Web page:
California is known for its Gold Rush, but New Mexico also had its mining fever. Lake Valley Back Country Byway delves deep into the heart of the mineral-rich Black Range Mountains. Turn off Interstate 25 south of Truth or Consequences onto N.M. 152 and head for Hillsboro.
The history of mining in the Black Range spans a period of over 100 years. Silver was discovered along the banks of Percha Creek, near the present town of Kingston, in 1877. The rush was on, and prospectors scoured the hills for precious minerals. Silver was found south of Hillsboro in 1878, and with the discovery of the spectacular Bridal Chamber claim in 1882, the Black Range was the place to be.
Silver and gold are still mined on a small scale, but the largest mining operation in recent years is at Copper Flat. On the way to Hillsboro, look for the Bureau of Land Management kiosk on the south side of the road. It points out the open pit copper mine, earthen dam, and water towers built in 1982, which aided in the extraction of 7.4 million pounds of copper, 2,306 ounces of gold, and 55,966 ounces of silver in a three-month period.
The observant traveler can see evidence of smaller-scale mining operations along the byway. The scars of exploratory excavations into hillsides and the cascade of multicolored waste rock below them are sure signs of past mining activities. Along the arroyo just east of milepost 54 are mounds of dirt, the remains of gold panning.
As N.M. 152 winds west into the Black Range, the terrain gets hillier. Hillsboro, a village of 165 people, is nestled in the foothills along Percha Creek. A drive through its shady, tree-lined streets reveals many buildings from the late 1800s. The 1892 Union Church stands next door to the George and Ninette Miller House, built in 1894. The ruins of a jail and courthouse are relics of the period from 1884 to 1939 when Hillsboro was the Sierra County Seat.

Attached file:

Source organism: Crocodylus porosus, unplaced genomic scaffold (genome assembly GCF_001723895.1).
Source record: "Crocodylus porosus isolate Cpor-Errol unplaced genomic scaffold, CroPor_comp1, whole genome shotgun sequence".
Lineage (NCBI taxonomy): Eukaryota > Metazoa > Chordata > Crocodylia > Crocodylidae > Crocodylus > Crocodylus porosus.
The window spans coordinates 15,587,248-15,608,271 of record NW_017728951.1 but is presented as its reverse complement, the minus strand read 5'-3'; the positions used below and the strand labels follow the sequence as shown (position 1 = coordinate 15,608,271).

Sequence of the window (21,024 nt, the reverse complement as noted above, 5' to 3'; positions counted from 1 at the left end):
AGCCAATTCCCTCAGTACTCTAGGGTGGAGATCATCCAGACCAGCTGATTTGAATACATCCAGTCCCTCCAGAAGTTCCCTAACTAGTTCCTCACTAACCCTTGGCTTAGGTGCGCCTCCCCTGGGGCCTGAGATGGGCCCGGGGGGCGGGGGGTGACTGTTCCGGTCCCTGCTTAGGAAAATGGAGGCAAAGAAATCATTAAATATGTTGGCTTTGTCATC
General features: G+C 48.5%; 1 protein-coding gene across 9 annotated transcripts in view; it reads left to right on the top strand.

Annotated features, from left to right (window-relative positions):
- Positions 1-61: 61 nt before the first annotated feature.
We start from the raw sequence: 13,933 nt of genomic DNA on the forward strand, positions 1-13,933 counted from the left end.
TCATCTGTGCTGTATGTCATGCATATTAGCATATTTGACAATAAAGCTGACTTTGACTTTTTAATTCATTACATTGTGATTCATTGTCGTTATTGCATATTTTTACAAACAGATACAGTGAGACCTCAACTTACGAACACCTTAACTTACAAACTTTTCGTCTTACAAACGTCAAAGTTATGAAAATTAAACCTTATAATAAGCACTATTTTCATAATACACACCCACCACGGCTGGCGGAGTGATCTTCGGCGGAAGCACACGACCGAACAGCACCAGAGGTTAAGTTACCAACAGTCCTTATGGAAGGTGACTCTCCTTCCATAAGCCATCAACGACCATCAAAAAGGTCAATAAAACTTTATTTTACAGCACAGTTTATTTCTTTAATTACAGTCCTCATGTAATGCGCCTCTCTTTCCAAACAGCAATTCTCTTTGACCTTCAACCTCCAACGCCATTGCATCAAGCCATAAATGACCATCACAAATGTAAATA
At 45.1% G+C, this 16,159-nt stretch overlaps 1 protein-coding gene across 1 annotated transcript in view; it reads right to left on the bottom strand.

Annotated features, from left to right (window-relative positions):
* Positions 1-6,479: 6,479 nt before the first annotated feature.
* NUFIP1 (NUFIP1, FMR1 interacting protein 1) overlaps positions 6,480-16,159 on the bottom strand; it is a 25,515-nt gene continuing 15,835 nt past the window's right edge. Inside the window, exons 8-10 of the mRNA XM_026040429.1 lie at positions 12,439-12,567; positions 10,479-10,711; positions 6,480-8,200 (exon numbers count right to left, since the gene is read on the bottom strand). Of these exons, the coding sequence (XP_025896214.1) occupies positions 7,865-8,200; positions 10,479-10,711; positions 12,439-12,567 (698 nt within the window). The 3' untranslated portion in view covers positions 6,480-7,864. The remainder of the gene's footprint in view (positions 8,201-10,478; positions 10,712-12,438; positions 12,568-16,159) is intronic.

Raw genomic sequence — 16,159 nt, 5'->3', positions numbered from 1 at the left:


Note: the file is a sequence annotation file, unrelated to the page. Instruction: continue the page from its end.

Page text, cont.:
The 1879 Miller Drug Store has been a mercantile, pharmacy, grocery, post office, and telephone exchange and is now a cafe. The Black Range Museum (appointment only, 505-895-5233) was once the Ocean Grove Hotel, run by Sadie Orchard, a well-known local character who made her living as a madame, hotel owner, and stagecoach operator. The proprietor of the clock shop down the street will tell you he can't remember how long he's been here - you lose track of time in Hillsboro.
The byway turns south on N.M. 27, headed for Lake Valley. Along the road, there is a large stand of ocotilla, one of the high desert's most interesting plants. Its skinny, spiny fingers stand tall against the horizon, their woody branches creaking as they wave in the wind.
In the 1880s, travel through this area was very dangerous due to attacks by bandits and Apaches. Sadie Orchard's stagecoach would meet passengers at the train in Lake Valley and take them to Hillsboro, sometimes with Sadie at the reins.
Many places in New Mexico called ghost towns are actually now repopulated, but Lake Valley is the real thing. Its last residents moved to Deming in 1994. It is now owned by the Bureau of Land Management, which offers a free self-guided walking tour (505-915-5603; open 9:00 to 4:00; closed Tuesday and Wednesday). The schoolhouse museum is the place to start - Lake Valley artifacts are displayed inside.
In 1882, the richest single body of silver ever found, 10 to 20 feet thick, was discovered nearby, and miners flocked to Lake Valley. It was named the Bridal Chamber because light reflecting off the crystal-encrusted walls dazzled the eyes of the miners. The ore was so pure it was reportedly sawed off in blocks rather than blasted. This mine produced 2.5 million ounces of silver over the next 12 years. But when the demand for silver declined, so did the town. The value of silver dropped dramatically when it was demonetized in 1893. The flimsy miners' homes didn't last long after their occupants moved on, and a fire which destroyed Main Street in June of 1895 further desolated the town.
The old ghost town still has its pleasures. As you walk, listen to the whispering of the tall grass, the conversations of insects and birds, and the staccato beat of loose sheet metal flapping in the wind. The clean smell of greasewood sweetens the air. Big black bees like airborne Volkswagens gather pollen, while surprised lizards scurry for cover.
The byway continues east to Nutt, paralleling a spur line of the Atchison, Topeka, and Santa Fe Railroad, built in 1884 to transport supplies in to Lake Valley and ore out. In 1934, the tracks were removed but the grade is still visible. The remains of a loading ramp can be seen at Nutt, where the byway ends. The ramp leads to nothing now, but those tracks once carried a prodigious load of wealth and people whose lives intersected on what is now the Lake Valley Back Country Byway.